The single-hop star-based network is proposed as a feasible topology to fit the rapidly-increasing bandwidth requirement in the AAPN research project. This paper investigates the node architecture to implement all-optical operations in such a network using available technologies. Based on the node placement in the network, two architectures are designed, one is placed in the edge and another one is used in the core. The edge node is a multi-stage electronic/optic switch, which aggregates legacy traffics and transmits them to the core node, or accepts optical messages from the core node and sends them to legacy networks. Each stage uses either electronic or optical components to implement signal storage, conversion or transmission. The core node is an all-optical switch which switches optical signals in different wavelength planes, while the controlling part works in electronic domain. A separate control plane is designed to manipulate the operation of different component devices. This system provides a common platform for the overlaid-star network. By introducing synchronization or not, we can employ reservation-based optical time-division-multiplexing (OTDM) or contention-based optical burst switching (OBS) in the designed architecture. No wavelength conversion or optical buffering is necessary by agilely scheduling the messages in both mechanisms. Our research is an efficient and feasible solution which satisfies the transmission requirement by taking into account of technological availability. Our design is supported by the performance evaluation of OTDM and OBS methods, and their comparisons under different scenarios.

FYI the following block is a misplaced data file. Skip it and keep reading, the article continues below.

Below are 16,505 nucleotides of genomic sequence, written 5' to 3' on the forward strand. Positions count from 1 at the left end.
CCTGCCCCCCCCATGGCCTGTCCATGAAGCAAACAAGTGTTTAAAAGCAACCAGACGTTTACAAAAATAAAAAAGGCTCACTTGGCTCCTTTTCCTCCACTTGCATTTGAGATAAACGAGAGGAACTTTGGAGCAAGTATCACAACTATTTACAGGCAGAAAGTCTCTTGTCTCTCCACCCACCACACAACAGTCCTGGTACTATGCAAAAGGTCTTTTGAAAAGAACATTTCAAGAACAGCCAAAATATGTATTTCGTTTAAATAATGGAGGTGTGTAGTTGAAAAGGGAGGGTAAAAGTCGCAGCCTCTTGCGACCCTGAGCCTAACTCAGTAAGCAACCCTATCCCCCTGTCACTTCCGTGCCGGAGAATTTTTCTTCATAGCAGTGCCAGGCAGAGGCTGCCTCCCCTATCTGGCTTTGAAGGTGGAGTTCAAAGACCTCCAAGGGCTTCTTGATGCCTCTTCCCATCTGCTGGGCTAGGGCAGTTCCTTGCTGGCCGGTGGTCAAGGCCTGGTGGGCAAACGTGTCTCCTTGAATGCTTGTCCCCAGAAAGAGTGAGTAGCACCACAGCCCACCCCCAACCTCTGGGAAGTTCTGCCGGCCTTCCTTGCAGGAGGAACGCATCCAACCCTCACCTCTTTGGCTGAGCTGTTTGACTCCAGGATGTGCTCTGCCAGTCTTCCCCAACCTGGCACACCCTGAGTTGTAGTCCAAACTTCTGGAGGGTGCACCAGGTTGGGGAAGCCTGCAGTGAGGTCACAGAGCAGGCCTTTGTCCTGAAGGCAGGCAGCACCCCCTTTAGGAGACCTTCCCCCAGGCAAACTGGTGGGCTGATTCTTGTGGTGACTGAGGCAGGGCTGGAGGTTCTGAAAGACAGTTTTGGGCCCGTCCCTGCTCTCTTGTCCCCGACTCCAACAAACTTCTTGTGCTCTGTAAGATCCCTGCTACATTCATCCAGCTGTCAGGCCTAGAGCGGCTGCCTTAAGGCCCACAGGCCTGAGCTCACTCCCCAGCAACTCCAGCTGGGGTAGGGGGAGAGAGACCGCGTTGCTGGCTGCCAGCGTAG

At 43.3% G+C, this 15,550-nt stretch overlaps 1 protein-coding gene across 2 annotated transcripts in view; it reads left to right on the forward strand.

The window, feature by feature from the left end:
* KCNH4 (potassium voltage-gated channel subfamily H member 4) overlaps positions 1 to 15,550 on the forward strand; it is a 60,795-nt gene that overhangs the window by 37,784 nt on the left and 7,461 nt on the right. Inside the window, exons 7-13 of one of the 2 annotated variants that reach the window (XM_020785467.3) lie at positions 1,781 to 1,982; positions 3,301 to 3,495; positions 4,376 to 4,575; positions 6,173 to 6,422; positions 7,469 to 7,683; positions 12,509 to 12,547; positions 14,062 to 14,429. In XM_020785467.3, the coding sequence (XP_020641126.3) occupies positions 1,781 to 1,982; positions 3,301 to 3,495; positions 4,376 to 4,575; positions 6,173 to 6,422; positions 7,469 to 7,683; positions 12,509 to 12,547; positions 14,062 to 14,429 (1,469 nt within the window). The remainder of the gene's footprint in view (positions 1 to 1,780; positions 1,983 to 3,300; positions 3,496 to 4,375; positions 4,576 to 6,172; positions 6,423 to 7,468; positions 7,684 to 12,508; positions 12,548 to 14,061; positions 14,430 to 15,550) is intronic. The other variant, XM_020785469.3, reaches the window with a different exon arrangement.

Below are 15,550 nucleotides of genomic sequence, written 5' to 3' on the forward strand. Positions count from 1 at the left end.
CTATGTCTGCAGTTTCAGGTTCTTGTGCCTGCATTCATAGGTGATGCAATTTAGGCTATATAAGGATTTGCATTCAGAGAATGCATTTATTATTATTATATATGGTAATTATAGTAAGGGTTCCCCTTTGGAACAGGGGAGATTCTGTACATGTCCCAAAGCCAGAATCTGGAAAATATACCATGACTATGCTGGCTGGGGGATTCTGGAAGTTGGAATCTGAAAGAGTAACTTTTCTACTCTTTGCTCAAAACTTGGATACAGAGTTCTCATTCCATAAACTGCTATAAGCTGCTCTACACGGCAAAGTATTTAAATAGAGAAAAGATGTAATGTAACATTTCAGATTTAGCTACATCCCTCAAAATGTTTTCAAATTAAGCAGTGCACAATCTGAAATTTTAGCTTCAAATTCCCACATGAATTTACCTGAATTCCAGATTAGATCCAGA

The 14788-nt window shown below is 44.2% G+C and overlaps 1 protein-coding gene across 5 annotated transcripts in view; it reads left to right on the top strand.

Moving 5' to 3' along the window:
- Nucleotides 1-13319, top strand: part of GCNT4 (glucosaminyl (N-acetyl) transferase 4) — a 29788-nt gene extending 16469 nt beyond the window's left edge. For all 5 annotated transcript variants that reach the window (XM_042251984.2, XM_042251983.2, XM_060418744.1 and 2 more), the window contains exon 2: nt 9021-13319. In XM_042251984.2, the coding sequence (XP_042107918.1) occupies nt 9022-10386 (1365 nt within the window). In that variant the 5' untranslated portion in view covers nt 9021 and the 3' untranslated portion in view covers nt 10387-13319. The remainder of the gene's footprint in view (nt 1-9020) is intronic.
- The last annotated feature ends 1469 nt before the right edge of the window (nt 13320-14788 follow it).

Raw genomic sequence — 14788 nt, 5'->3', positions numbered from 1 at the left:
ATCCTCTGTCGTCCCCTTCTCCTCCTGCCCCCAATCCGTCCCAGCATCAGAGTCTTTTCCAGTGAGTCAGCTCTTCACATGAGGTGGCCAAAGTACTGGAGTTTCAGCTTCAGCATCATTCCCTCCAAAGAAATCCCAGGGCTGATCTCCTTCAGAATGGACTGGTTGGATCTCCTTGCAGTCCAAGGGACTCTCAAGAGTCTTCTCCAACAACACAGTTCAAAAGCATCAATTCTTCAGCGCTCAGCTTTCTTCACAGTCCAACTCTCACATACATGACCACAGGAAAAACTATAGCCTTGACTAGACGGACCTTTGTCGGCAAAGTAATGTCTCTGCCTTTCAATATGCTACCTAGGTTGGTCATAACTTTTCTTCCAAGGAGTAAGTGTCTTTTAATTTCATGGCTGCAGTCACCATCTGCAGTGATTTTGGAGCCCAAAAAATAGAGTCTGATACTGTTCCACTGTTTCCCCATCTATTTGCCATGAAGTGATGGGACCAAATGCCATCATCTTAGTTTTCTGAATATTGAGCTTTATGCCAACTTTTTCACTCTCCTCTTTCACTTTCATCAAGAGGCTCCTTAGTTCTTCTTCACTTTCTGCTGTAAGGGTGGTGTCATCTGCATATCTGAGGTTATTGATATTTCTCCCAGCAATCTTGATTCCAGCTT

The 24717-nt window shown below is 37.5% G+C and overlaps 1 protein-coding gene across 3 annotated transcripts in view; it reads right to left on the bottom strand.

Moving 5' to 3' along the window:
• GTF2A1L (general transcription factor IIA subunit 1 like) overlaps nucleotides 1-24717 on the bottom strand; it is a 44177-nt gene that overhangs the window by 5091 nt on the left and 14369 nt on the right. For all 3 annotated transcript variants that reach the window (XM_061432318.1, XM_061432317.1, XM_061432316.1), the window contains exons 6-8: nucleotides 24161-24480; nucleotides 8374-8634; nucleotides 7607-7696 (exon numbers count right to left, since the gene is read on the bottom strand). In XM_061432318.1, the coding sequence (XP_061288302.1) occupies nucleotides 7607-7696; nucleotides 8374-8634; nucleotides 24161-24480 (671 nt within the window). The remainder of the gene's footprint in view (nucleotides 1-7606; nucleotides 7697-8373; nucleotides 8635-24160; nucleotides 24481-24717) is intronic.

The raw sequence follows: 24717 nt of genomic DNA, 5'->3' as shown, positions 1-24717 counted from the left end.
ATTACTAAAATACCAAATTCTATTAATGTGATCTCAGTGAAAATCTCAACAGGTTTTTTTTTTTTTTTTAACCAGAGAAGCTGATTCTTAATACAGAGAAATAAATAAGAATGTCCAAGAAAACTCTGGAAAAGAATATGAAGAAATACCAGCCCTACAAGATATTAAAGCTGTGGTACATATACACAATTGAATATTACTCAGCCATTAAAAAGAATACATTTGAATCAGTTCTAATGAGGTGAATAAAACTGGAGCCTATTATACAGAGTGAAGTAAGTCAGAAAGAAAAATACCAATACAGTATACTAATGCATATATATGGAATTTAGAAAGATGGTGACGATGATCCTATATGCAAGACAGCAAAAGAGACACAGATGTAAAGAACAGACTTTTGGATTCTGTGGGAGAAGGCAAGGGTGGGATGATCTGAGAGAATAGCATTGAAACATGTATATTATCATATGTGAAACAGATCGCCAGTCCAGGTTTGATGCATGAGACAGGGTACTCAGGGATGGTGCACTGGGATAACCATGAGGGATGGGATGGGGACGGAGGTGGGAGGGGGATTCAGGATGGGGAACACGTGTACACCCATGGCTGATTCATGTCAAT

The performance of an optical burst switching network is determined by the comprehensive effect of various parameters. This paper presents analysis results of an all-optical burst switching network which consists of edge nodes, which are responsible for traffic aggregation and distribution, and core nodes, which transmit payload data burst in the optical domain. Some essential parameters are compared on their effects on implementing switching operation, contention resolution and routing functions. We have examined the interrelationship of these parameters. Typical performance criteria are investigated in a sample OBS network.
We construct a multi-stage optical switch model with multilayer Kautz graphs. The switching path is built up by using the routing principle in the regular graph. A 3-stage switch is demonstrated. The modeling study shows pretty good statistics in terms of latency, packet loss and capacity. Implementation of this architecture with star couplers and other optical components is also discussed.